The sample size for the given study is comprised of 98 overweight mothers (172 children between 2 and 18 years old) (Jones et al., 2013). All participants were selected among the patients of a weight loss clinic in southern California (Jones et al., 2013). There were no specific BMI retirements to patients to take part in the research. The participation was voluntary, and all individuals were able to refuse. They also provided informed consent. All patients were guaranteed confidentiality and preservation of the private information they would share during the research. Concerning the hypothesis and the central purpose of the given paper, the number of participants can be considered appropriate as it helped to reveal existing tendencies in families with poor dietary habits and associate them with childrens BMIs.
The authors of the research revolve around the significant and topical issues related to the modern healthcare sector. For this reason, the practical utility of the given paper is high. Results of the investigation can be applied to real-life conditions to determine the existence of risk factors in families with obese mothers and poor dietary habits. Moreover, regarding the fact, that parents with extra weight can be related to risk groups, specific education or training can be suggested to ensure that one of the causes for the emergence and development of obesity in children will be eliminated. James et al. (2013) also emphasize the importance of their paper and its ability to improve the existing situation by outlining a new risk factor and the ways to solve the current problem.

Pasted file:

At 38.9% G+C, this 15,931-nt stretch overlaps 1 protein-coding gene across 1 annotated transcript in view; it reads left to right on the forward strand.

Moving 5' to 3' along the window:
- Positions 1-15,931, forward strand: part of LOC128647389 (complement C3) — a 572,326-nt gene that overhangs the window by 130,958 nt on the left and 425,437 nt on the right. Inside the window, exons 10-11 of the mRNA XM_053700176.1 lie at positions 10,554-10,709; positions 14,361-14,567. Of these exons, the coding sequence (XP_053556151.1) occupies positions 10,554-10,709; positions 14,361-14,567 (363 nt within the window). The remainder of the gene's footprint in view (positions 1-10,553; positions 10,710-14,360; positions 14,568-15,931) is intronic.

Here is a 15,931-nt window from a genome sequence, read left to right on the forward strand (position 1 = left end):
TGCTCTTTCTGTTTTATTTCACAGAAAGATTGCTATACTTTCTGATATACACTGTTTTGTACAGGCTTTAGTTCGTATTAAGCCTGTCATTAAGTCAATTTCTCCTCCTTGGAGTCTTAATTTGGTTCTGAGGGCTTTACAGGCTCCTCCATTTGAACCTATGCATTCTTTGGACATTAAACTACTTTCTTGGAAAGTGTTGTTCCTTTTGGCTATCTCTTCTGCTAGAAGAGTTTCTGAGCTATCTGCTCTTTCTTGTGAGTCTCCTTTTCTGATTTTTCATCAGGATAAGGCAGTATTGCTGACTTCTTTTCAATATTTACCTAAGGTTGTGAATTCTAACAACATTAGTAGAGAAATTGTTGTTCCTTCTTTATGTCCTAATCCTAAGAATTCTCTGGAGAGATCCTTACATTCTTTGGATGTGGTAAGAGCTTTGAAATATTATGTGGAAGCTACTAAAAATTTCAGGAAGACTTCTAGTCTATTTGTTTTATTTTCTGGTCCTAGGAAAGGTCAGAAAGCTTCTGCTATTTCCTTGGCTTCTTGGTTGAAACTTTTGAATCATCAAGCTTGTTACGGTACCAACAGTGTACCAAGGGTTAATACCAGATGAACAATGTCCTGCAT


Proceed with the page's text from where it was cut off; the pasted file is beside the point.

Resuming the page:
Despite numerous advantages, the study lacks recommendations on how the discovered correlation between mothers weight and childrens BMIs can be addressed to improve the situation in the sphere. For this reason, the introduction of additional information about training or education that can help parents to reconsider their dietary habits is the first way to improve the paper. Resting on the results of multiple interviews and surveys, it is possible to formulate recommendations on how to use these findings in real-life conditions and how to improve outcomes by explaining to mothers the necessity to adhere to healthy dietary habits and appropriate lifestyles. The given information can help to improve the situation in the sphere and reduce the number of obese children.